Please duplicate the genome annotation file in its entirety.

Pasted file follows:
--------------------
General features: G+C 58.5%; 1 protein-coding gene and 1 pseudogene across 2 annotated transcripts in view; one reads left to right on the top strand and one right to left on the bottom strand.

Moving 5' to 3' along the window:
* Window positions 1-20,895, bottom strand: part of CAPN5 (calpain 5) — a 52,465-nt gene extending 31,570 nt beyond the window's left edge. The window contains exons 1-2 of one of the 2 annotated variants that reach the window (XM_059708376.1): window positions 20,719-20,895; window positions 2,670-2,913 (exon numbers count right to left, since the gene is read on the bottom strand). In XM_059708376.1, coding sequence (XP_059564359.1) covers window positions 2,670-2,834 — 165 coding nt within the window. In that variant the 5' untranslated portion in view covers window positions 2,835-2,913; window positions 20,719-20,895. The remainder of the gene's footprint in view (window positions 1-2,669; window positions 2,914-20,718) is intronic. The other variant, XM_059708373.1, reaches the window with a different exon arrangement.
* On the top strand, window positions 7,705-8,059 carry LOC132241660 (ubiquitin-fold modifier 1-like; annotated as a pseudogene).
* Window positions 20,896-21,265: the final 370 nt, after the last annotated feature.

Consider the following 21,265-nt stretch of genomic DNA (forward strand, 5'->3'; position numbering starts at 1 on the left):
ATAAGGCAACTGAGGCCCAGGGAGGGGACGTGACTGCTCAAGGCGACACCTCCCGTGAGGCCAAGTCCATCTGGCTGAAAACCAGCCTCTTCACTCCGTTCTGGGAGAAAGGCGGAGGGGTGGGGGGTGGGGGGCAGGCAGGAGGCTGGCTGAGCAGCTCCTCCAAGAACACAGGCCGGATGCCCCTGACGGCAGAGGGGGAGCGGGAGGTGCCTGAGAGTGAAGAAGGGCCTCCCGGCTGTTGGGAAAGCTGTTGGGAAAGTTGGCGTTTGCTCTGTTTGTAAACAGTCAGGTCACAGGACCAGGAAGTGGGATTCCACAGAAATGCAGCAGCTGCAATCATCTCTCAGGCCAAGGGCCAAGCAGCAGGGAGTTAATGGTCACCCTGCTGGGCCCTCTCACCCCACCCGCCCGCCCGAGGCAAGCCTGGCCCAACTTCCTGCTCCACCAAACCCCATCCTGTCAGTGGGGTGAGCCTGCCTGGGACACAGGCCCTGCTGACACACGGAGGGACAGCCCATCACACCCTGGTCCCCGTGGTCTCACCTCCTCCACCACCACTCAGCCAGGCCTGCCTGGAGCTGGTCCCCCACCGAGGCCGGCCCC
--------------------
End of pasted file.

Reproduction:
General features: G+C 58.5%; 1 protein-coding gene and 1 pseudogene across 2 annotated transcripts in view; one reads left to right on the top strand and one right to left on the bottom strand.

Moving 5' to 3' along the window:
* Window positions 1-20,895, bottom strand: part of CAPN5 (calpain 5) — a 52,465-nt gene extending 31,570 nt beyond the window's left edge. The window contains exons 1-2 of one of the 2 annotated variants that reach the window (XM_059708376.1): window positions 20,719-20,895; window positions 2,670-2,913 (exon numbers count right to left, since the gene is read on the bottom strand). In XM_059708376.1, coding sequence (XP_059564359.1) covers window positions 2,670-2,834 — 165 coding nt within the window. In that variant the 5' untranslated portion in view covers window positions 2,835-2,913; window positions 20,719-20,895. The remainder of the gene's footprint in view (window positions 1-2,669; window positions 2,914-20,718) is intronic. The other variant, XM_059708373.1, reaches the window with a different exon arrangement.
* On the top strand, window positions 7,705-8,059 carry LOC132241660 (ubiquitin-fold modifier 1-like; annotated as a pseudogene).
* Window positions 20,896-21,265: the final 370 nt, after the last annotated feature.

Consider the following 21,265-nt stretch of genomic DNA (forward strand, 5'->3'; position numbering starts at 1 on the left):
ATAAGGCAACTGAGGCCCAGGGAGGGGACGTGACTGCTCAAGGCGACACCTCCCGTGAGGCCAAGTCCATCTGGCTGAAAACCAGCCTCTTCACTCCGTTCTGGGAGAAAGGCGGAGGGGTGGGGGGTGGGGGGCAGGCAGGAGGCTGGCTGAGCAGCTCCTCCAAGAACACAGGCCGGATGCCCCTGACGGCAGAGGGGGAGCGGGAGGTGCCTGAGAGTGAAGAAGGGCCTCCCGGCTGTTGGGAAAGCTGTTGGGAAAGTTGGCGTTTGCTCTGTTTGTAAACAGTCAGGTCACAGGACCAGGAAGTGGGATTCCACAGAAATGCAGCAGCTGCAATCATCTCTCAGGCCAAGGGCCAAGCAGCAGGGAGTTAATGGTCACCCTGCTGGGCCCTCTCACCCCACCCGCCCGCCCGAGGCAAGCCTGGCCCAACTTCCTGCTCCACCAAACCCCATCCTGTCAGTGGGGTGAGCCTGCCTGGGACACAGGCCCTGCTGACACACGGAGGGACAGCCCATCACACCCTGGTCCCCGTGGTCTCACCTCCTCCACCACCACTCAGCCAGGCCTGCCTGGAGCTGGTCCCCCACCGAGGCCGGCCCC